Best of the best: Top plant performers at the 2013 MSU Annual Trials
Michigan State University’s Horticulture Demonstration Gardens list of the Top Performing Annuals can give greenhouse growers, landscapers and gardeners some great performing plants to choose from in 2014.
October 16, 2013 - Author: Tom Dudek, Michigan State University Extension and Daedre Craig, Michigan State University, Department of Horticulture
Each year, the Michigan State University Horticulture Demonstration Gardens evaluates hundreds of new annuals grown from seed or cuttings. Trial selections are supplied by over 15 private breeding companies and the plants are grown in MSU greenhouses and transplanted into either ground beds or containers after the last frost has passed which is late May or early June.
The performance of each plant in the trials is evaluated bi-weekly by Department of Horticulture staff on vigor, uniformity, ornamental value-flowers and foliage. In addition, disease and insect susceptibility is noted as well as effects of the climate that season. Plants are rated on a 1.0 (poor) to 5.0 scale with 5.0 being exceptional performers. According to Michigan State University Extension, the purpose of the trial is to grow and evaluate new and old species and cultivars under mid-Michigan growing conditions that include in most years cool springs, hot-humid summers and a frost-free period from mid-May to early October.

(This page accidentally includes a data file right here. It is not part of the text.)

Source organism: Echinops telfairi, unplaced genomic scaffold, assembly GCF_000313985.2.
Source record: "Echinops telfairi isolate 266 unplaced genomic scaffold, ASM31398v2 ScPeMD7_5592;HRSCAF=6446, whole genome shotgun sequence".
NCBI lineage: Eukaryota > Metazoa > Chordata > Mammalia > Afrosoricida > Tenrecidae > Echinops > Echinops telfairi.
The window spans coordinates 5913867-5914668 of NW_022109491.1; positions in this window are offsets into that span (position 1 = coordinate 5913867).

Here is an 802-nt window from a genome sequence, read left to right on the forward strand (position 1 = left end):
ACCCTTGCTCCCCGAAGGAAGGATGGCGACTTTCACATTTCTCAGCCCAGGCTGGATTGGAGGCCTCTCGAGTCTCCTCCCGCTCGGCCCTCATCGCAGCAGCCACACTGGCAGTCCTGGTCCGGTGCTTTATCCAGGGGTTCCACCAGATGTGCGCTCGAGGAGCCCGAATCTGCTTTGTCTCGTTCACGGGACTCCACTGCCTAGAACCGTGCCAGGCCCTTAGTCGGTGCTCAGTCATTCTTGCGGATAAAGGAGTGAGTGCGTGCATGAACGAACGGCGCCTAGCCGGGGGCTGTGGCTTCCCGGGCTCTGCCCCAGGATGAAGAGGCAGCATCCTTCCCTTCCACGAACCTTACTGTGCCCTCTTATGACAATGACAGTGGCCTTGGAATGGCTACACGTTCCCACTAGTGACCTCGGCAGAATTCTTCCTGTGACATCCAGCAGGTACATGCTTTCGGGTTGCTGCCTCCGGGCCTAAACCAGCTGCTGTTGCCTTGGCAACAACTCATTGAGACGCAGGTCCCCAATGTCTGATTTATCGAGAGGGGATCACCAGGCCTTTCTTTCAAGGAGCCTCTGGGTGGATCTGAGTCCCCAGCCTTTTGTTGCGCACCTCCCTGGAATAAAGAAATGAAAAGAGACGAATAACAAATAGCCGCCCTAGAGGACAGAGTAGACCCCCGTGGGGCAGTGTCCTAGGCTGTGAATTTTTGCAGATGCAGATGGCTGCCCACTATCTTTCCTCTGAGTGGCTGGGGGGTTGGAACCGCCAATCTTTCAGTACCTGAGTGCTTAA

All transplants are greenhouse-grown and no plant growth regulators are used. After transplanting to beds or containers, they are fertilized every two weeks, hand-watered as needed, hand-weeded and no fungicide or insecticides are used.
Twelve plants had an average rating of 5.0 for the entire 2013 season. The 2013 top winners included an Angelonia, four Begonias, a Calibrachoa, five Coleus and a Pennisetum. See photos and descriptions of the 12 plants that really caught the attention of the staff doing the ratings.
Plant performance data from the MSU Trial Gardens is a useful tool for Michigan’s retail greenhouse growers, garden centers, landscapers and the gardening public. MSU Extension recommends choosing plants that have a good performance history which can lead to high customer satisfaction. If you wish to see plants from previous year’s trials, go to the MSU Trial Gardens website.
All photos: Daedre Craig, MSU